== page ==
With these questions I can introduce to our readers a truly remarkable book published by Columbia University Press, Administration of Torture, that answers all of them and is written by Jameel Jaffer and Amrit Singh, two lawyers working for the American Civil Liberties Union.

Administration of Torture starts with an intriguing introduction in which ACLU lawyers Jameel Jaffer and Amrit Singh build their case that the current US Administration did condone torture, that the abuse of prisoners was indeed systemic, that senior government officials, like Defense Secretary Rumsfeld, were personally involved, probably for the first time in US history, in determining which interrogation techniques were to be used and that those techniques were possibly illegal and even unconstitutional bordering on war crimes.

The text of the introduction in which these allegations are made, 52 pages long, is corroborated by over 300 footnotes pointing directly to official documents that are reproduced in the book over 374 pages. The true scope of the enormous investigative work done by Jaffer and Singh becomes clear when you know that over 100,000 of these official pages have been released to the ACLU and its partners under the Freedom of Information Act.

I have to admit that the prospect of wading through even 374 pages of official documents seemed a bit daunting at first. Especially since I am not a lawyer myself. But my initial reticence, and even scepticism as to the importance of this book when the whole issue of torture was already well-discussed elsewhere, was quickly overcome when I actually started to delve into these documents myself and when I discovered how easy it is to justify illegal actions with legal “loopholes”, how it was not really torture itself that was seen as a problem, but the way it could tarnish the reputation of the country or put at risk the career of certain people, how cynical and bureaucratical the whole issue was dealt with. And all of this on the basis of real, official documents and testimonies from and by people who were directly involved. In any case, the whole issue is explained extensively and clearly in the introduction to Administration of Torture, which handily serves as a manual to correctly interpret all those documents.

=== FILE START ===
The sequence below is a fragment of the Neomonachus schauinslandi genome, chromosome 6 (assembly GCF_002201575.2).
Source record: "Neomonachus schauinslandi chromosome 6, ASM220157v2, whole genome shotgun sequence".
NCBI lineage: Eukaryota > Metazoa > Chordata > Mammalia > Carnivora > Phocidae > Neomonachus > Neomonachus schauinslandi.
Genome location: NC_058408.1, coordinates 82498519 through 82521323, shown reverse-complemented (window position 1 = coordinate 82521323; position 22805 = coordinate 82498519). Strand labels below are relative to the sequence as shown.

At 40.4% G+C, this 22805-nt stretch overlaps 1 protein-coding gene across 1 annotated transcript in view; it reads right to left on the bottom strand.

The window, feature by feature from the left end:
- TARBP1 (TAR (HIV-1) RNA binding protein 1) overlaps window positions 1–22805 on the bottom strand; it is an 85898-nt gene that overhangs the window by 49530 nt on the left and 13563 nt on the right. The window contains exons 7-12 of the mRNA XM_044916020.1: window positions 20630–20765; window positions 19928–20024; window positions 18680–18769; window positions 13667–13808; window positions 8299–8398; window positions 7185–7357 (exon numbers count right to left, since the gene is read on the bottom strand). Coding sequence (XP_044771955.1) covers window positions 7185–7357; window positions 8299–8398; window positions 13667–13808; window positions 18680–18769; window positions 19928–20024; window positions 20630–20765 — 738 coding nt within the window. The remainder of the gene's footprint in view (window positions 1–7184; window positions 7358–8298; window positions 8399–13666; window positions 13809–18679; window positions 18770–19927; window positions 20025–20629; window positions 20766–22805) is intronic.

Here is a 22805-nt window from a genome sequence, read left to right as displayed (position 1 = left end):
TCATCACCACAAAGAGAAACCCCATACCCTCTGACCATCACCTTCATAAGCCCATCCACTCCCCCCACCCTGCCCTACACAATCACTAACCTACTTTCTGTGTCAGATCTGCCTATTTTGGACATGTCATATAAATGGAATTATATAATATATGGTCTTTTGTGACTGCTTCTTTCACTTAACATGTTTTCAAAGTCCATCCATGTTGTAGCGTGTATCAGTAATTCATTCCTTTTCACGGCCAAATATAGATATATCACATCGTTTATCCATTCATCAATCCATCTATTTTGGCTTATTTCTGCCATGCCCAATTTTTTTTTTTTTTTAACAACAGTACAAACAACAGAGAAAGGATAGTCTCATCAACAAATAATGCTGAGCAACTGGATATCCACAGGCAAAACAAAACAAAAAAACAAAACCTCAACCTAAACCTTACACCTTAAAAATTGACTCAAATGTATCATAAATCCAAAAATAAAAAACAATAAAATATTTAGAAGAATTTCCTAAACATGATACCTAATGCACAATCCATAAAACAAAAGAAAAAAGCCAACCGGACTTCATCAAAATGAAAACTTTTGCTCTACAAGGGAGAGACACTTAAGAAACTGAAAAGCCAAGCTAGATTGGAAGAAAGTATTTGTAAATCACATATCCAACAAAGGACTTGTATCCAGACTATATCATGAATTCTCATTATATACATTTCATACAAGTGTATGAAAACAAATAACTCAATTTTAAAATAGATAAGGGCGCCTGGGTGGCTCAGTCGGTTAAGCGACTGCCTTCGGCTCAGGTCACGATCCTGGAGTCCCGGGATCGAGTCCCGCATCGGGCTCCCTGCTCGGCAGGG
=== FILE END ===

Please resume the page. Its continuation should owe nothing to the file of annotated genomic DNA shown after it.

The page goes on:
In the introduction, or the indictment of the Bush administration, if you will, Jaffer and Singh demonstrate, among many other things, how the US administration managed to deviate from previously established rules and practices, how it managed to reinterpret laws “in a way that would allow government personnel to engage in interrogation methods that violate both domestic law and also international law”**. One very telling example and quote:

In Januari of 2002, then White House Counsel Alberto Gonzales opined that the war on terror had “render(ed) obsolete Geneva’s strict limitations on the questioning of enemy prisoners,” and he recommended that the president deny al Qaeda and Taliban prisoners the protection of the Third Geneva Convention to “preserve flexibility” and “reduce the threat” that administration officials and military personnel would later be prosecuted for war crimes. Stating that the war against terrorism had “usher(ed) in a new paradigm,” President Bush formally endorsed this policy in a memorandum issued on February 7.”

The opinion of Gonzales and the February memo of Bush are both reproduced in full in the book.